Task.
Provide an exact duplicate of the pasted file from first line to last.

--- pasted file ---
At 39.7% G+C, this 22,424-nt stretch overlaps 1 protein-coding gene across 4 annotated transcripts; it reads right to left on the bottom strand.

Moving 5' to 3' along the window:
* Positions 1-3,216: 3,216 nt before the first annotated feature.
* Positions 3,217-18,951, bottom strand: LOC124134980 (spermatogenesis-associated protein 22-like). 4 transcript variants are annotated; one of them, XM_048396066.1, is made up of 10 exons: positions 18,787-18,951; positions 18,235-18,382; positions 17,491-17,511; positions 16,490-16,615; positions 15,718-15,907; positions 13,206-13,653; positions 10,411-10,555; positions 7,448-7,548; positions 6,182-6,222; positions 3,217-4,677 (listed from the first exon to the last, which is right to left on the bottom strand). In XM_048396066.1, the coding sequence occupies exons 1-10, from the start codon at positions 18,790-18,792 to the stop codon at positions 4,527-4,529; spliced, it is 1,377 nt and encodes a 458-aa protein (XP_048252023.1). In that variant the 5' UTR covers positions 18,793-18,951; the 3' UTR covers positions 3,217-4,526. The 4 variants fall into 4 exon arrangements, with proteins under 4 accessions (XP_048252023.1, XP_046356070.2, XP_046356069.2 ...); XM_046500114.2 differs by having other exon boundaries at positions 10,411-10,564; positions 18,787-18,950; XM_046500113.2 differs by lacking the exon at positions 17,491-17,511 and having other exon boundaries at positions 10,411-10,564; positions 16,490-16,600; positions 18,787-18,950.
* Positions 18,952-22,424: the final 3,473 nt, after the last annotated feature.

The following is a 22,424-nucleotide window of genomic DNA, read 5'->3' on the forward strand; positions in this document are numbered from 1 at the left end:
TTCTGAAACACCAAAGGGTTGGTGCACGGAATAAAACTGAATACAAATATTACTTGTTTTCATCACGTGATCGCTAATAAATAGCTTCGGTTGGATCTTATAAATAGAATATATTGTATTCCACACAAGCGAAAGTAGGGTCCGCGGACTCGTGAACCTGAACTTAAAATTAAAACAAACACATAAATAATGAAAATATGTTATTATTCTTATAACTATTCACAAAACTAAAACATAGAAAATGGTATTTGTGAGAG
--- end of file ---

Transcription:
At 39.7% G+C, this 22,424-nt stretch overlaps 1 protein-coding gene across 4 annotated transcripts; it reads right to left on the bottom strand.

Moving 5' to 3' along the window:
* Positions 1-3,216: 3,216 nt before the first annotated feature.
* Positions 3,217-18,951, bottom strand: LOC124134980 (spermatogenesis-associated protein 22-like). 4 transcript variants are annotated; one of them, XM_048396066.1, is made up of 10 exons: positions 18,787-18,951; positions 18,235-18,382; positions 17,491-17,511; positions 16,490-16,615; positions 15,718-15,907; positions 13,206-13,653; positions 10,411-10,555; positions 7,448-7,548; positions 6,182-6,222; positions 3,217-4,677 (listed from the first exon to the last, which is right to left on the bottom strand). In XM_048396066.1, the coding sequence occupies exons 1-10, from the start codon at positions 18,790-18,792 to the stop codon at positions 4,527-4,529; spliced, it is 1,377 nt and encodes a 458-aa protein (XP_048252023.1). In that variant the 5' UTR covers positions 18,793-18,951; the 3' UTR covers positions 3,217-4,526. The 4 variants fall into 4 exon arrangements, with proteins under 4 accessions (XP_048252023.1, XP_046356070.2, XP_046356069.2 ...); XM_046500114.2 differs by having other exon boundaries at positions 10,411-10,564; positions 18,787-18,950; XM_046500113.2 differs by lacking the exon at positions 17,491-17,511 and having other exon boundaries at positions 10,411-10,564; positions 16,490-16,600; positions 18,787-18,950.
* Positions 18,952-22,424: the final 3,473 nt, after the last annotated feature.

The following is a 22,424-nucleotide window of genomic DNA, read 5'->3' on the forward strand; positions in this document are numbered from 1 at the left end:
TTCTGAAACACCAAAGGGTTGGTGCACGGAATAAAACTGAATACAAATATTACTTGTTTTCATCACGTGATCGCTAATAAATAGCTTCGGTTGGATCTTATAAATAGAATATATTGTATTCCACACAAGCGAAAGTAGGGTCCGCGGACTCGTGAACCTGAACTTAAAATTAAAACAAACACATAAATAATGAAAATATGTTATTATTCTTATAACTATTCACAAAACTAAAACATAGAAAATGGTATTTGTGAGAG